On the Redskins losing to the Seahawks: yeah, I blew this one. I failed to adequately appreciate just how bad the Redskins offense is. For future reference, I will no longer be backing teams where the second recieving threat is nonexistant. I didn't know James Thrash would be out for Saturday, but even then, I don't think he would have taken any real pressure off Santana Moss. In fact, I'm very concerned about my Panthers pick at this point. Steve Smith is really the only offensive threat on that team. I just can't go against my feeling that the Bears are very overrated defensively, or the fact that Grossman is making like, his second start this year against a team with the best pass-rush in the league. I don't know if "chuck it to Musin" is a viable strategy, especially since Musin used to be on the Panthers.

Now, I want to say something that you will not read anywhere else on the entire internet, or in print this morning. The best thing that could have happened to the Seahawks is Shaun Alexander's injury, for the very simple reason that, if Alexander had been in the whole game, the Seahawks would have relied much more on their running game. If you take away Mack Strong's improbable 32 yard run, their backs (Alexander and Morris) were averaging 2.7 yards per carry. The Seattle ran 24 designed run plays to 32 designed pass plays. Most of their yardage and success came through the air, attacking the injured Springs (wow was that a mismatch - you think Jackson goes for 150 yards against even a decent DB?). Note to Washington: if you're constantly getting beat by a not-particularly-fast reciever, maybe you should change your coverage. But that's why Gregg Williams gets the big bucks - his inability to make even basic mid-game adjustments.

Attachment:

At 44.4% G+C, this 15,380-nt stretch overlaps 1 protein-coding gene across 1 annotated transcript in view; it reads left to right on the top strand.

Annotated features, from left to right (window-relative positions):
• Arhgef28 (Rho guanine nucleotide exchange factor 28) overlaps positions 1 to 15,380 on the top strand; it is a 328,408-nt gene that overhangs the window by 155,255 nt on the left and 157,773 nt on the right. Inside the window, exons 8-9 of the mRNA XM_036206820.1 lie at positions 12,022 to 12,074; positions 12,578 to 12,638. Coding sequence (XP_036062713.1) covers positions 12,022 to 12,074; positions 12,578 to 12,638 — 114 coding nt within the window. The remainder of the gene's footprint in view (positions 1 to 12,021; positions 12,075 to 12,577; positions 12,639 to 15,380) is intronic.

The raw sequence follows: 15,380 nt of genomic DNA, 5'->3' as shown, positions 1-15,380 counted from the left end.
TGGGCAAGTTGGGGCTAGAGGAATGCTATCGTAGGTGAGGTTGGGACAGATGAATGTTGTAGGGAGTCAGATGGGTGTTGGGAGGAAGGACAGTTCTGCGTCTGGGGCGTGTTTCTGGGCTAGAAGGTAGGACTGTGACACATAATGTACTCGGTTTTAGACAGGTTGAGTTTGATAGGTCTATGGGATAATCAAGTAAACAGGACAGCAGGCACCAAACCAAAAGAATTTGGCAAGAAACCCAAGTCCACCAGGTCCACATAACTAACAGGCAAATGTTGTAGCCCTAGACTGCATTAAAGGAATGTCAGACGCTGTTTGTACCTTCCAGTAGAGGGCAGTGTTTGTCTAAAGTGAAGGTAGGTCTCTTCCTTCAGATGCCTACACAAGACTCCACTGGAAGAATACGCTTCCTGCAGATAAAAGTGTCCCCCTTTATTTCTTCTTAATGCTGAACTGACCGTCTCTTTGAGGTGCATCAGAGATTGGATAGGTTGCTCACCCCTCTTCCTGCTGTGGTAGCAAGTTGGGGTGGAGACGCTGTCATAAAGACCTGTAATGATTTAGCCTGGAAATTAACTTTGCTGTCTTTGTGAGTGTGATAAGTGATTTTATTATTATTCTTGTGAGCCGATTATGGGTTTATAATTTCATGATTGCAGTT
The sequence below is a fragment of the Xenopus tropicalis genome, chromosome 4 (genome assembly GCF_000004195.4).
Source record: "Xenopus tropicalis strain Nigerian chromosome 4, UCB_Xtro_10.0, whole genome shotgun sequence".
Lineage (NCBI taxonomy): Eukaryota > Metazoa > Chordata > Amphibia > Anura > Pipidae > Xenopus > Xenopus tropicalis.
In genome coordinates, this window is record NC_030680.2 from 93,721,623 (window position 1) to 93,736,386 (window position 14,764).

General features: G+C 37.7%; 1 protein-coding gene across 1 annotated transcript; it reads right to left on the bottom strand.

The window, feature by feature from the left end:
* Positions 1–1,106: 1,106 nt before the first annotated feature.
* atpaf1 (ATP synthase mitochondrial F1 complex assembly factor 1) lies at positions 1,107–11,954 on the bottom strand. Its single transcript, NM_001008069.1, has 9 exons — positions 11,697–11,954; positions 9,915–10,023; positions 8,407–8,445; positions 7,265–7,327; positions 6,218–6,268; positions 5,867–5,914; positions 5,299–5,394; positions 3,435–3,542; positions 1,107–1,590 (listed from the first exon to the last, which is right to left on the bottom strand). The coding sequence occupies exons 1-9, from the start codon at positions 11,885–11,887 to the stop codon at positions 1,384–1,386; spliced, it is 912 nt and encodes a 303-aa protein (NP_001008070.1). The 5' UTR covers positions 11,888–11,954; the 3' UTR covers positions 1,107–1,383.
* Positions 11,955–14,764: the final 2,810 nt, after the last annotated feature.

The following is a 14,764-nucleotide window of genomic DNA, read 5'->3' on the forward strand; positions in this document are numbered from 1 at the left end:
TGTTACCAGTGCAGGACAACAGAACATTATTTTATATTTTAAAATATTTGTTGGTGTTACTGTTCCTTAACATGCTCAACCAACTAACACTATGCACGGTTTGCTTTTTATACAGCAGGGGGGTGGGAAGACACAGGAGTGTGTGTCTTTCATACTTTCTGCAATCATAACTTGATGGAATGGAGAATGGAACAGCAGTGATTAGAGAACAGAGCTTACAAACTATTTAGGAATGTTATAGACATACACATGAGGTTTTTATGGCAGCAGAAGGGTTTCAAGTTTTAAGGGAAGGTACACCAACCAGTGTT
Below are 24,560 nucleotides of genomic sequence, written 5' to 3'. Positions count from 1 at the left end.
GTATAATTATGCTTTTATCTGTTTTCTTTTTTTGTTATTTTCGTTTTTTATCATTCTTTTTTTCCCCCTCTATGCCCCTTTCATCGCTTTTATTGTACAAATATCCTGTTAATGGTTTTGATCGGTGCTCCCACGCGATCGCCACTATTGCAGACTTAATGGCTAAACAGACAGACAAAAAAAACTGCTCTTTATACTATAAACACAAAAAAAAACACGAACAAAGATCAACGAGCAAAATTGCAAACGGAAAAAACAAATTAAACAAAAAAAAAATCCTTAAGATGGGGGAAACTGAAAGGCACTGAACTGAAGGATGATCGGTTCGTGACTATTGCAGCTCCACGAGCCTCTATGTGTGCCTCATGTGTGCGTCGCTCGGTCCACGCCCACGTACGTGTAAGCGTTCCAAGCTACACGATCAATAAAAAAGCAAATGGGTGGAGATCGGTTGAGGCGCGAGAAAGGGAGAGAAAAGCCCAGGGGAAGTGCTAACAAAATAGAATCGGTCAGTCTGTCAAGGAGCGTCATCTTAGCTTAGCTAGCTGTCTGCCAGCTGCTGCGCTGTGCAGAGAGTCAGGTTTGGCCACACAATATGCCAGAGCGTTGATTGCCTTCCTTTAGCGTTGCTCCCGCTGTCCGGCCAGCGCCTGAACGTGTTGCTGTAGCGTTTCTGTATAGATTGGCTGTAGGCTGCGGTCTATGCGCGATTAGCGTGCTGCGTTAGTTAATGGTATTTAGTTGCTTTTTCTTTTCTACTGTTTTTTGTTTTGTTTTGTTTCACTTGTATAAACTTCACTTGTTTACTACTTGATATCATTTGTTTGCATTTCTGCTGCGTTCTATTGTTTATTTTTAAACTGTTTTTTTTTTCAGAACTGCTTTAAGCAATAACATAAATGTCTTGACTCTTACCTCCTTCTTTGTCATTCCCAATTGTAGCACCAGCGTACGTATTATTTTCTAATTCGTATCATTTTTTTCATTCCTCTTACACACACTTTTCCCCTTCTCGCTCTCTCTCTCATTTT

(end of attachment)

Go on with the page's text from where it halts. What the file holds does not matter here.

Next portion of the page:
The other thing that sort of bothered me is this: why was Brunell still in after the first half? He ran when there was no pressure, he threw the ball away too much, and when the Skins were down by seven, he took a sack rather than at least trying for a throw. Twice. He was obviously running scared, and while Ramsey might not win the game, Brunell definitely wasn't. Coaches are too afriad of unconventional moves, since if they lose the conventional way, they aren't criticized as harshly. Then people blame the players, and not the coach. Why not try to win? It's not like you have much to lose with two minutes left, on the road, in the playoffs when you're down ten.

Oh well, 1-for-1 so far. Feeling uneasy about both picks today, but we'll see how they go.

cranked out at 9:39 AM | |